On a hot summer day in late August, Akihito Yamada finished up rugby practice with the Panasonic Wild Knights and headed straight to Yokohama Stadium, where he strapped on a football helmet and made his gridiron debut with Nojima Sagamihara Rise.
Yamada is the first Japanese athlete to juggle careers in both rugby and football. And he says his goal is to make the national team for both sports.
The 27-year-old Yamada is a wing for Panasonic in the Top League. Starting this spring, he also joined football team Nojima Sagamihara Rise in the East Division of the X League as a returner.
A day after his Aug. 31 X League debut in Yokohama, the versatile Yamada played a full 80 minutes of a rugby match for the Wild Knights. He ended up being the driving force behind the team’s victory that day, having made two tries.
“I had to do it, because I can’t use my double role as an excuse,” Yamada told reporters after the game with a big smile on his face.
To deal with the crashing physical contact in football, Yamada gained 5 kilograms to weigh in at 88 kg. But he’s capitalizing on the synergy from the two sports.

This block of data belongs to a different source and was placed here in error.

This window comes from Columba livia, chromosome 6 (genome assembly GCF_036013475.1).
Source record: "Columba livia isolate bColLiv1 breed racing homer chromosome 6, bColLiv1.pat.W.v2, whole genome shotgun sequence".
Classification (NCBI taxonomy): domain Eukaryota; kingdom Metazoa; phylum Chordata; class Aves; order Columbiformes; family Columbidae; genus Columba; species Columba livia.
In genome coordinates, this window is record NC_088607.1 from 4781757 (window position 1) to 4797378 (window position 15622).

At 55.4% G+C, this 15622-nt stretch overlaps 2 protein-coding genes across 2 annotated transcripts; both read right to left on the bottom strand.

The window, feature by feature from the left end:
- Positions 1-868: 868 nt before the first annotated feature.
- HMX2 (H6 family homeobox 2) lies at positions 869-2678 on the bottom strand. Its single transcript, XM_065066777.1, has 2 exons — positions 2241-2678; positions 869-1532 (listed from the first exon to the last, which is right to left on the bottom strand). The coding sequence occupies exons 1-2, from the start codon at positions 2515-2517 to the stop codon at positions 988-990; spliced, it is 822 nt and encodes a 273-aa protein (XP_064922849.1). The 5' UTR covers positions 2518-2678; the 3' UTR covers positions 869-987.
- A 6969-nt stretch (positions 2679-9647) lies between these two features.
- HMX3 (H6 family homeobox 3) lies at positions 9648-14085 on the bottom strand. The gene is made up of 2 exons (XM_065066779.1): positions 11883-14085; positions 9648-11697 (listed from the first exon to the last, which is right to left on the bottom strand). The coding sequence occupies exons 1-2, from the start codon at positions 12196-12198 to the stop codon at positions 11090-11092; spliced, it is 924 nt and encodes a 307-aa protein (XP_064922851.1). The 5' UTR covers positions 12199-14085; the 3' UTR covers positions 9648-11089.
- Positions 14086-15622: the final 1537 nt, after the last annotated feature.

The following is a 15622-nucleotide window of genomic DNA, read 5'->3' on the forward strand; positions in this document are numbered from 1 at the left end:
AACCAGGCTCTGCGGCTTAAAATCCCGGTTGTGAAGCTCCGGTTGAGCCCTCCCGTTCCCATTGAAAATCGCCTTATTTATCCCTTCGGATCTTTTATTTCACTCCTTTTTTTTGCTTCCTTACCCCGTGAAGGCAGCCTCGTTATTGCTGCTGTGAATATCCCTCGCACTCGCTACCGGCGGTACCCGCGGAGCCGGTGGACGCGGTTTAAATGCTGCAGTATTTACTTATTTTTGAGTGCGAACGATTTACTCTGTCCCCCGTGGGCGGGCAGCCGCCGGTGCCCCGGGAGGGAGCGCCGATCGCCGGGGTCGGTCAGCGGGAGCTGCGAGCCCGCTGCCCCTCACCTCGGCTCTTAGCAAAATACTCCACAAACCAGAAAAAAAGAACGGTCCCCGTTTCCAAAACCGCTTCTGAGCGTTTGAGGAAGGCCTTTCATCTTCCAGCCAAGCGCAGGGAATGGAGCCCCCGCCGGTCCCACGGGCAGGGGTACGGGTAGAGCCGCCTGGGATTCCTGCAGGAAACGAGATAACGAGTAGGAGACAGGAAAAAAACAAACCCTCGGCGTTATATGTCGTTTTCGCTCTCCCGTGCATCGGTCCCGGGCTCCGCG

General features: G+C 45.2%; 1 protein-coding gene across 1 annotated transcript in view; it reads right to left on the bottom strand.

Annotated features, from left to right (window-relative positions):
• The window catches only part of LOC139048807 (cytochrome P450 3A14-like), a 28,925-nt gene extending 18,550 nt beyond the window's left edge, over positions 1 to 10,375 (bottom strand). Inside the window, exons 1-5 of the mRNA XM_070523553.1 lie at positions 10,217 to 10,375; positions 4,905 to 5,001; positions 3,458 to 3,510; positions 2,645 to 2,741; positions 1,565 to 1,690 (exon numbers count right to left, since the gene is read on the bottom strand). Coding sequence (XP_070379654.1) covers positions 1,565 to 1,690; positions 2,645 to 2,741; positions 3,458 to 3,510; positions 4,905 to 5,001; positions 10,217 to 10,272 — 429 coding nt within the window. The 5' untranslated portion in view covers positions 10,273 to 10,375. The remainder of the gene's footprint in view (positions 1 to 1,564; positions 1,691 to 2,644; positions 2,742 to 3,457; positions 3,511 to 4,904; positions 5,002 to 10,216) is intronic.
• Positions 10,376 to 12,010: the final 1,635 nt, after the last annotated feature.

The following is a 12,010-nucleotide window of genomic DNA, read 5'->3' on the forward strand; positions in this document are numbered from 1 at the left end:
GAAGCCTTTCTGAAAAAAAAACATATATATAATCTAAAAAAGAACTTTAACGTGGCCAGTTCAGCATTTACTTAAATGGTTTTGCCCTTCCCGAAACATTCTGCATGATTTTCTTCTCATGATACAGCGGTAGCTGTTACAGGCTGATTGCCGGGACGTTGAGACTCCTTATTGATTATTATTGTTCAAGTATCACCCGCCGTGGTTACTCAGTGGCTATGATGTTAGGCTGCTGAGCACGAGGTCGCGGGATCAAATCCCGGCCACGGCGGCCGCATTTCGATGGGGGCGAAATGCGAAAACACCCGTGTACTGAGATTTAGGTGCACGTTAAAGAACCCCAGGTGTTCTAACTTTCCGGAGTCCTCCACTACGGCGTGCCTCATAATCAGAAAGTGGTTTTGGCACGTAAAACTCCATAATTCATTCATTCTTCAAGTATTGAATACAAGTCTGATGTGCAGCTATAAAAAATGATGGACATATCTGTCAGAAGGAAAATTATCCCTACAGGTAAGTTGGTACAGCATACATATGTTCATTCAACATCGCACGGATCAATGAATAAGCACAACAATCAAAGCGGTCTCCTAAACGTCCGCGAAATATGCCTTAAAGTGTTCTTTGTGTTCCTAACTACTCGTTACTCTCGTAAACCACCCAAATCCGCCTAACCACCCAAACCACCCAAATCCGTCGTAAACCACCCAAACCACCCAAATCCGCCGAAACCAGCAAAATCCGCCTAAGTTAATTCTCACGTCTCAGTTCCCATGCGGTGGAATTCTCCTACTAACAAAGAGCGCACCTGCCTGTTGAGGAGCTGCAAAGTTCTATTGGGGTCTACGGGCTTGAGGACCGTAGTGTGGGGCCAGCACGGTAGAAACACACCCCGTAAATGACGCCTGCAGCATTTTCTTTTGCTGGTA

“Thanks to American football, I can now see the grounds three-dimensionally,” Yamada said. “I gained weight, but I feel three or four kilograms lighter when I’m not wearing shoulder pads.”
Yamada, who began rugby at age 5, took an interest in football through a gym he was training at while attending Keio University, and decided he wanted to “do something that no one else had done.” Panasonic agreed to let Yamada juggle both sports when he agreed to give priority to rugby when football and rugby games fell on the same day. Yamada is risking injuries, but he won’t let that get in the way.
“To get something, you have to give something up,” he said. “I’m happy to have two challenges.”
Yamada has less than six months of experience in football, but he says it was easy for him to adjust to the position of punt and kick returner, which specializes in zigzag running.
“You can tell from his day-to-day work ethic that he gives everything his best,” said Sagamihara Rise head coach Takayuki Sunaga. “I hope he becomes the stimulus that boosts us to become the best team in Japan.”
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